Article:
I had heard about the fried chicken from a colleague, so we split that entree, which was a wise move.  After the "small" appetizers, two entrees would have been too much.  Instead, I ordered the house salad, which was also quite large; in addition, it was crisp and cool with a clean and slightly acidic vinaigrette.  At this point, an attentive reader would guess that I might say the fried chicken portion was generous; she'd be right.  It was also moist inside with a softer fry rather than a crunchy fry finish.  The potatoes were dense with a flour-based gravy--all topped with a fluffy biscuit.  Perfect to split.

We finished with the rootbeer float.  My husband took the float, I took the cookie, and we were both happy!

I've heard mixed things from others about TRATA.  We loved it!  The service was great, the food was yummy, the prices were more than reasonable, and the space is really cool.  Go!

The Wokery

No, we did not stop eating or eating out.  But, now that it's once again freezing outside and I have to spend about two hours each Saturday sitting against the wall on the hardwoods watching both my kids play Y basketball ... I once again have time to update the world on our dining adventures.  And, I shall begin with last night at the Wokery.

We ate at the Wokery for a pragmatic reason--it was near the IMAX theatre where we were headed to see Frankenweenie and folks seemed to like it on Urban Spoon and Yelp.  Apparently it has been around forever, but as we approached, things were not promising: the Wokery occupies a spot in a nearly empty strip mall right next to the Pioneer Bingo Hall.  However, as soon as we opened the door, our spirits lifted, and we knew awesomeness awaited!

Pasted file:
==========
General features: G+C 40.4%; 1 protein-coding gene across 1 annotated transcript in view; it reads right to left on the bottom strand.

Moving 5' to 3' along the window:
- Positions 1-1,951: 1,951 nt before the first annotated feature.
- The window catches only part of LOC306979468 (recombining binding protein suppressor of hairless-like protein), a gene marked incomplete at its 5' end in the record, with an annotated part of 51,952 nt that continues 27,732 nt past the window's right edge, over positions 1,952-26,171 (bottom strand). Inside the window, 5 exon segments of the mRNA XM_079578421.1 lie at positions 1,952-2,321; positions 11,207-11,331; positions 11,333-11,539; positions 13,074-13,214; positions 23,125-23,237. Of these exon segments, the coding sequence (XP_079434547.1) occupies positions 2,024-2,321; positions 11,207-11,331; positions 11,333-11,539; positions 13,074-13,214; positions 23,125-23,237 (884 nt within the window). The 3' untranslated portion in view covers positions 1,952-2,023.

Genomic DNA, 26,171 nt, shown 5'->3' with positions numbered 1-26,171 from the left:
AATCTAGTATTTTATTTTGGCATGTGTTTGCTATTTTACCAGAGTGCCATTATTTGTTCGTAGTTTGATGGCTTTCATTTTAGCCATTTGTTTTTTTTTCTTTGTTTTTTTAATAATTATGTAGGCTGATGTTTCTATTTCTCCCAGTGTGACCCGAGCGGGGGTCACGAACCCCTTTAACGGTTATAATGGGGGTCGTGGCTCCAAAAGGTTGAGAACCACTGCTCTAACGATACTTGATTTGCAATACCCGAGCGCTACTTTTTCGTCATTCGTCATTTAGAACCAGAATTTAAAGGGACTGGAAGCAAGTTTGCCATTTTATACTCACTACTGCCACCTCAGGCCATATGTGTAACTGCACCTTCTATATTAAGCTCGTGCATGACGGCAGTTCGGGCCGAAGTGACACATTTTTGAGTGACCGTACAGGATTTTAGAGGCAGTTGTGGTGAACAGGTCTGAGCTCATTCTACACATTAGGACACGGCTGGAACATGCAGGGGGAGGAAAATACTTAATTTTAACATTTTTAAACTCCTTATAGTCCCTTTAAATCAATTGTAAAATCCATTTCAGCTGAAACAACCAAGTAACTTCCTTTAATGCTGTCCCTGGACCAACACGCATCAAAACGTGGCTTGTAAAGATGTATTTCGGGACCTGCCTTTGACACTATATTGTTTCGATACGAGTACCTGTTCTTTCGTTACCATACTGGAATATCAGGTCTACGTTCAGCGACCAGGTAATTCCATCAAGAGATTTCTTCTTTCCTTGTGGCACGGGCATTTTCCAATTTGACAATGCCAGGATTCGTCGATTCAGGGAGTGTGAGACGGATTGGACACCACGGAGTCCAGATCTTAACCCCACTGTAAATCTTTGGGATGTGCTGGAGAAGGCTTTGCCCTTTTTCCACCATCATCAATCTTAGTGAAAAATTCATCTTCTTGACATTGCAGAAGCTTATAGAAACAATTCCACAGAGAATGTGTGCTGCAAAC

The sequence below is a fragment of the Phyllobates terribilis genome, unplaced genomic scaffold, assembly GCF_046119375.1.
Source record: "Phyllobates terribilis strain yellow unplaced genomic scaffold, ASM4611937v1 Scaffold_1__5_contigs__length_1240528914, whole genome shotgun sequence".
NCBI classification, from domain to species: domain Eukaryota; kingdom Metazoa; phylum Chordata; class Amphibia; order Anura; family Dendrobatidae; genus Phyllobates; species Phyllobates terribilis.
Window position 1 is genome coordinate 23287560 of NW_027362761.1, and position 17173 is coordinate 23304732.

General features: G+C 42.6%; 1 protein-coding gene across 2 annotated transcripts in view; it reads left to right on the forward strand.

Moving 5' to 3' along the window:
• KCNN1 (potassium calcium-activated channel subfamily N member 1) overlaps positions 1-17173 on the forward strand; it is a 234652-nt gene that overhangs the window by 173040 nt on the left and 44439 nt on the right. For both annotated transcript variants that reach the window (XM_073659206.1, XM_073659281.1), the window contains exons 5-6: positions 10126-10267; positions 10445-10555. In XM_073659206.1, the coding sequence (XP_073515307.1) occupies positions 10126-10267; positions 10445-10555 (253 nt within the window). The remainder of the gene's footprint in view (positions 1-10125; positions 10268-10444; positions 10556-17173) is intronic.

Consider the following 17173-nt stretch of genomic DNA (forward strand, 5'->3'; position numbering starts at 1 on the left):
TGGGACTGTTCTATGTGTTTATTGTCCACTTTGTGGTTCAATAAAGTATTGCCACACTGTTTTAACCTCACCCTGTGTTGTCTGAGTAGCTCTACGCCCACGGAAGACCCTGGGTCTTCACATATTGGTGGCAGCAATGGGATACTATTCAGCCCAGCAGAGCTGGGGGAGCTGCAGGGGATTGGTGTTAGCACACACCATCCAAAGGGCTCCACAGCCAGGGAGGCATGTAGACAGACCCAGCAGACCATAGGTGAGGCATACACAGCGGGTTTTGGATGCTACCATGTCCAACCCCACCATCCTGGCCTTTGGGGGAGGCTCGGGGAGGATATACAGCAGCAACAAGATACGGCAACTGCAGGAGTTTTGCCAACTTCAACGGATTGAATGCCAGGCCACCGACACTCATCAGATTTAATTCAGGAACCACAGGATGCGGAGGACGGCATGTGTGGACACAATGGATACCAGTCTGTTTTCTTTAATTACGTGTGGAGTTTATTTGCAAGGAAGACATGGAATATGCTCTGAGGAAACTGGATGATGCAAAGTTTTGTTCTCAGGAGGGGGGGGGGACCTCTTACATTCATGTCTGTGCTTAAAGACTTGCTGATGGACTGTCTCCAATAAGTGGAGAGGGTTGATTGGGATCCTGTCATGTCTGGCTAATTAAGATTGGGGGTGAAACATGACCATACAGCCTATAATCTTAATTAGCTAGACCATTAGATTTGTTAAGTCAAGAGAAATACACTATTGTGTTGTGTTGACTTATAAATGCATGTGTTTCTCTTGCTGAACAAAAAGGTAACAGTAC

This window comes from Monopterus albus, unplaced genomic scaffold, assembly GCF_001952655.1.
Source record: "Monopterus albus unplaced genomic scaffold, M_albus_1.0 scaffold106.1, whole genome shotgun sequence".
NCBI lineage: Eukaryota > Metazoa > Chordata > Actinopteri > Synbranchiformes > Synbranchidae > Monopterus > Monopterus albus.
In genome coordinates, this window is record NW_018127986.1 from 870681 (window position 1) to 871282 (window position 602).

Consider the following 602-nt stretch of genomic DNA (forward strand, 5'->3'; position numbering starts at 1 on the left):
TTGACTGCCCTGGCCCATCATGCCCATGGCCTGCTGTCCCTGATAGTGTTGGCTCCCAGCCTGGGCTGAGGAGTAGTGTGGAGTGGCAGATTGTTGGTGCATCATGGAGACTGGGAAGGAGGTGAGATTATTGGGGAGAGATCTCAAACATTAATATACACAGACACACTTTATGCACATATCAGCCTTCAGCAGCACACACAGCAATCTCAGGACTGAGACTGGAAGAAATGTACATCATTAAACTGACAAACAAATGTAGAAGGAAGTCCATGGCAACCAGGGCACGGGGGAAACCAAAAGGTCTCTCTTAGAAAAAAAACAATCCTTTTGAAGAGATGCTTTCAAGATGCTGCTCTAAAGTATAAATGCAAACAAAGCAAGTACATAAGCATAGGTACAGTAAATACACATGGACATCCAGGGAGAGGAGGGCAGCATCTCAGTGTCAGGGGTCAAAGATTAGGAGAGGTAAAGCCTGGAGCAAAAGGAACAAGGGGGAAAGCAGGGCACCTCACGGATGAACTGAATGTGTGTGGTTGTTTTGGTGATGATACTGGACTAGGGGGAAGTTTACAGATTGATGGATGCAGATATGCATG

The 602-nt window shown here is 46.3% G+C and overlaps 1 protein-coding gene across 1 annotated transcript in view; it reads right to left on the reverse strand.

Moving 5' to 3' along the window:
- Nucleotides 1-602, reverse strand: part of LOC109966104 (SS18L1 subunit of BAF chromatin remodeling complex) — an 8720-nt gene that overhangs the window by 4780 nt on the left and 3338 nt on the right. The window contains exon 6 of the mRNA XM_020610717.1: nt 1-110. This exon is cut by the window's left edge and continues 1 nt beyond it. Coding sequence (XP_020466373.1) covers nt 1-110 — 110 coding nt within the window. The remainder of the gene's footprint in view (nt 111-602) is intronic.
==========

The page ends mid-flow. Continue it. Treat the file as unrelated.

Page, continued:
The decor of the Wokery is straight out of the late 70s, and the menus with taped up black covers had a print date of 1983.  When our super friendly waiter took our order, he opened with "talk to me" and tempted my children with "kiddie cocktails."  (My daughter loved hers so much, she stood at the table finishing it as the rest of us walked out the door.  She's requested we make them at home.)  We sat next to the official "Wokery," a glass walled room in the corner with a pass through window to the kitchen: ingredients are passed through in aluminum tins, cooked in gigantic flaming woks by a single chef, who took time to wave at the kids as they stood at the windows watching him cook their meals.

We started with a Chinese restaurant staple for my family: pork fried dumplings.  They were firm and crisp with lots of pork filling and a nice soy/ginger sauce.  As my daughter exclaimed, "they are so good!" She also got the chicken soup with rice, which she proclaimed as "fine."  My husband and I split a Tom Kha Gai soup, which was a bit too sweet and not very spicy.

The Wokery has a kids' menu.  My son ordered the sweet and sour chicken and my daughter the pork low mein off that menu.  He liked the chicken but not the sauce; she liked his more than hers.  She also really liked the pork fried rice we ordered for the table (another family staple).

My husband ordered the garlic chicken.  It had a nicely spiced red sauce with firm yet tender broccoli.  I ordered pork with vegetables: large slices of roast pork, mushrooms, broccoli, corn, onion, and more in a lightly seasoned sauce.

Was it the best Chinese food we've had in Rochester? No.  Would we go back next time we went to the IMAX theatre? You bet. The service was wonderful; the ambience, perfectly funky; the wok room, on fire; the kiddie cocktails, addictive!